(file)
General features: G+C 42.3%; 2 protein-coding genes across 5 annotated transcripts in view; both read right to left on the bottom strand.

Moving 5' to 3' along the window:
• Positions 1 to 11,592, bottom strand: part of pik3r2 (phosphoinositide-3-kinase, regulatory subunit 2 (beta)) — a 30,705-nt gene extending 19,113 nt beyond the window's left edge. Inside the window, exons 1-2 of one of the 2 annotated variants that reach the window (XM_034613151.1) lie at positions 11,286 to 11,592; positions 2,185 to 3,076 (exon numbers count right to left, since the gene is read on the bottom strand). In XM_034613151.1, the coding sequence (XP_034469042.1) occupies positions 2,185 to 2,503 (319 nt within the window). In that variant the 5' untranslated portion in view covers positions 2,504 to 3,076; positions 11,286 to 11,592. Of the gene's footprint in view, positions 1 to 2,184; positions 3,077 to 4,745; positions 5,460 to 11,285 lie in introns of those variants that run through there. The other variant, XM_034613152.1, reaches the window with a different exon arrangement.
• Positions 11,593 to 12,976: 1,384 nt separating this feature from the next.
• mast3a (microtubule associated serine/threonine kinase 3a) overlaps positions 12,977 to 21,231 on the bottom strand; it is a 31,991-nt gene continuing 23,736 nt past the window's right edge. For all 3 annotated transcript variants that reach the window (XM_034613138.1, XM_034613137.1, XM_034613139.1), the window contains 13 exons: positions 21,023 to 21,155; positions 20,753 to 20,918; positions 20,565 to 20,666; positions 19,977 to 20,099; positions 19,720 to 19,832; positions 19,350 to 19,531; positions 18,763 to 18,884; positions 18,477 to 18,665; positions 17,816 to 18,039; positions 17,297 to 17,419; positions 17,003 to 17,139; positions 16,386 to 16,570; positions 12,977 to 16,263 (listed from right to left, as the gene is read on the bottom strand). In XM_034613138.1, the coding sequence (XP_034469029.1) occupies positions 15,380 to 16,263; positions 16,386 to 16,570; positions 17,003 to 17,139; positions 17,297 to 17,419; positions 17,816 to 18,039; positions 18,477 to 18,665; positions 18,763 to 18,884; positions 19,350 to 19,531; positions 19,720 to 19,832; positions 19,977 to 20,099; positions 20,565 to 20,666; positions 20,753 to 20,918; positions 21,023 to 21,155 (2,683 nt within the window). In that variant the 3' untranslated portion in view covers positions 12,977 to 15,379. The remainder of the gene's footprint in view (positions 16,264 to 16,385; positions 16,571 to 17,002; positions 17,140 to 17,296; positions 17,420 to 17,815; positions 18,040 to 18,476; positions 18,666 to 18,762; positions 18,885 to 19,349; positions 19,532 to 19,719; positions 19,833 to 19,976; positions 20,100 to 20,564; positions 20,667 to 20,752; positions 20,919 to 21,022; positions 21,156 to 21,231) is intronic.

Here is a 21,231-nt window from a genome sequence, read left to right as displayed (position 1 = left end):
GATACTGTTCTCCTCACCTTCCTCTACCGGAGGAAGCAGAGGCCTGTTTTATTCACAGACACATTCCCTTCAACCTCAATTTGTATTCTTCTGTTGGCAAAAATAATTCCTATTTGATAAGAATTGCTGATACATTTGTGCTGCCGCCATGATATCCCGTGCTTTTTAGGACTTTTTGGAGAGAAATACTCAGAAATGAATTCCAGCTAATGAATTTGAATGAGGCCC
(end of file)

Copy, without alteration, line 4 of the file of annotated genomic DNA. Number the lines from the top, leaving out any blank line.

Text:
• Positions 11,593 to 12,976: 1,384 nt separating this feature from the next.